Religious Right organizations scored an upset victory in November when California voters narrowly approved a constitutional amendment barring same-sex marriages – but now their win may be in jeopardy.
The California Supreme Court has agreed to review the legality of Proposition 8, a measure banning same-sex marriage that passed by a vote of 52 percent to 48 percent Nov. 4.
Prop. 8 opponents argue that the amendment is actually a revision to the California Constitution. Revisions require approval by a two-thirds vote of the legislature or a constitutional convention to become part of the document. They also assert that it violates the equal protection provisions of the California Constitution.
Religious Right groups and conservative religious denominations were very active in the campaign to pass Prop. 8. It has been widely reported that the Church of Jesus Christ of Latter-day Saints (Mormons) implored its members to contribute to the effort, resulting in an influx of $20 million. The church also ran phone banks to turn out the vote.
Archbishop George H. Niederauer of San Francisco apparently played a key role in bringing the Mormons into the effort.
Niederauer, formerly the Roman Catholic bishop of Salt Lake City, wrote a column reporting that he is the one who reached out to the Mormon church hierarchy.
“Last May,” wrote Niederauer, “the staff of the [state Catholic] Conference office informed me that leaders and members of the Church of Jesus Christ of Latter-day Saints (the Mormons) had given their support to the campaign for Proposition 22 in the year 2000, and were already considering an involvement in connection with Proposition 8. Accordingly, I was asked to contact leaders of the LDS Church whom I had come to know during my eleven years as Bishop of Salt Lake City, to ask them to cooperate again, in this election cycle. I did write to them and they urged the members of their Church, especially those in California, to become involved.”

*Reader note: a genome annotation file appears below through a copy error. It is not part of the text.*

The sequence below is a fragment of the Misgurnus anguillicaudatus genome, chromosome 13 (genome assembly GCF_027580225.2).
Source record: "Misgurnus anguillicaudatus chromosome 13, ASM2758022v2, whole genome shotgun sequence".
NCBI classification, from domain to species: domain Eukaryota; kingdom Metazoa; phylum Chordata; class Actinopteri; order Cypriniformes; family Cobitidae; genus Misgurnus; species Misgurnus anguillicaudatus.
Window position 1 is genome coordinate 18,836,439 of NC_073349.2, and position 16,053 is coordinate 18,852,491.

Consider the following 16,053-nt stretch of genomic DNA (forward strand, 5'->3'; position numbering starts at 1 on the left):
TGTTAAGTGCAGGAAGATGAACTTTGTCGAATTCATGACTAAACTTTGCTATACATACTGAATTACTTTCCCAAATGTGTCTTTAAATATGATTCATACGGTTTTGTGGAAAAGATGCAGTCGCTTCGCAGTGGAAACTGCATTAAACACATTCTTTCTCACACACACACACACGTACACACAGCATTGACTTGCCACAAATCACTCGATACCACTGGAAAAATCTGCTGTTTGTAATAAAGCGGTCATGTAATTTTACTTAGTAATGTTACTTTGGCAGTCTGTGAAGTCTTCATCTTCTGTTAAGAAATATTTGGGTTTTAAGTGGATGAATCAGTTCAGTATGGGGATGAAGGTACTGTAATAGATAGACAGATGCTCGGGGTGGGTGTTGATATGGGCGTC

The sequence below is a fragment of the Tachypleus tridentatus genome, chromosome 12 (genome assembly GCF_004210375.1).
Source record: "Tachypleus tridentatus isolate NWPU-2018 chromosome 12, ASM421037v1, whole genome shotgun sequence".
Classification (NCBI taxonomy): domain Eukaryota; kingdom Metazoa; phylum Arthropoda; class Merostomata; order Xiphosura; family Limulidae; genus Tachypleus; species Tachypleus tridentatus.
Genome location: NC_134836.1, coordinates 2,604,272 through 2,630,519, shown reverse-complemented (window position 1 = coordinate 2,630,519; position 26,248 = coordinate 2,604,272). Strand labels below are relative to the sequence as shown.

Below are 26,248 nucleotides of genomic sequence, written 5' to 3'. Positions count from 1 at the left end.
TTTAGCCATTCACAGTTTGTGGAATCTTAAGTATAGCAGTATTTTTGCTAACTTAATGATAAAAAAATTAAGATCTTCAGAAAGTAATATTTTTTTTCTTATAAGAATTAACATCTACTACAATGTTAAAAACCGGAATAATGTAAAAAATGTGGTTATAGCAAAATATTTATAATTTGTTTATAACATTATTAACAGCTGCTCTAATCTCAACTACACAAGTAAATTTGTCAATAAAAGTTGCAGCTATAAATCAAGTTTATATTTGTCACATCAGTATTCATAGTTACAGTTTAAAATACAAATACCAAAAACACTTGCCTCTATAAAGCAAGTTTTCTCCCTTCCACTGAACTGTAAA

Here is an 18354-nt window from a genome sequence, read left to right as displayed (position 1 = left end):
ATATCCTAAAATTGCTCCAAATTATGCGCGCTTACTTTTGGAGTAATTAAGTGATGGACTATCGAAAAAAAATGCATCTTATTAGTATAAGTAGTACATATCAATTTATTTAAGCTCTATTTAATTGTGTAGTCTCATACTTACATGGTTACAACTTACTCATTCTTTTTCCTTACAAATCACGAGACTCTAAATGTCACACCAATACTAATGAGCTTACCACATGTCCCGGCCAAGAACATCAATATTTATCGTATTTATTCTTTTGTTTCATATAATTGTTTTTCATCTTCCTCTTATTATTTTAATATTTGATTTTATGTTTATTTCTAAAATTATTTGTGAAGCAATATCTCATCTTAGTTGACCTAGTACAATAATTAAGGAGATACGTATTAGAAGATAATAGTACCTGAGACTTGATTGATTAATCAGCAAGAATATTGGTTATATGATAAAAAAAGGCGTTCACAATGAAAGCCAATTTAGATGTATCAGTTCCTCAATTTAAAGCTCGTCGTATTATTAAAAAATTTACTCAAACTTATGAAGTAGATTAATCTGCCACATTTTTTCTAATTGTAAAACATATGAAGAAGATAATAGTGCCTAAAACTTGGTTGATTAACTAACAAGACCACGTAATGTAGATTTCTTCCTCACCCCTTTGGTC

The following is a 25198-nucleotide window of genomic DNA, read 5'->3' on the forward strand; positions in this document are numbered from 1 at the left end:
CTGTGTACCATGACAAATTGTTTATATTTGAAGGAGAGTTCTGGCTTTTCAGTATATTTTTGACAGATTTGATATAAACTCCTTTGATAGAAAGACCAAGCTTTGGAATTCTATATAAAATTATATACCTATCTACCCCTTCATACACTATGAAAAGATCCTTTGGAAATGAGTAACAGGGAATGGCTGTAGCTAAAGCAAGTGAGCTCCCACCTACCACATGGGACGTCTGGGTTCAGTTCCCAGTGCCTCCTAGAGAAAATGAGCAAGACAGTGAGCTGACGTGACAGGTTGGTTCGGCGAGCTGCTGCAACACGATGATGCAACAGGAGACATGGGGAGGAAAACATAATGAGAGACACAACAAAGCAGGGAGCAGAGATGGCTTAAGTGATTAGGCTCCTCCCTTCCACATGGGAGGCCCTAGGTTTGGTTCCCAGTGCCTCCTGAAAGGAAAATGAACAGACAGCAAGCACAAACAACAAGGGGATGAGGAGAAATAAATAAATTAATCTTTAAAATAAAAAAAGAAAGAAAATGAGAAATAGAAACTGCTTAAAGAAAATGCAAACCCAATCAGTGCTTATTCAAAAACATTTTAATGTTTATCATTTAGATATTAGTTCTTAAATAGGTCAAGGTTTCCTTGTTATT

Niederauer brushed off concerns that the churches used the political process to write their religious views into law.
“Some would say that, in light of the separation of church and state, churches should remain silent about any political matter,” he asserted. “However, religious leaders in America have the constitutional right to speak out on issues of public policy.”
Meanwhile, investigative journalist Bill Berkowitz has reported that Religious Right groups in California hope to punish the justices who voted in favor of same-sex marriage in May by voting them off the court. (The California Supreme Court voted 4-3 in May to strike down the state’s ban on same-sex marriages, sparking the drive to write the ban into the California Constitution.)
Their ire has focused primarily on Chief Justice Ronald George, who was appointed in 1972 by Ronald Reagan, then governor of the state. George, the Religious Right asserts, has drifted into the liberal camp.
“Ron George should be thrown out for voting for gay marriage,” said Mike Spence, president of the conservative California Republican Assembly. “He has a very radical view of what’s a family.”
George faces a retention election in 2010.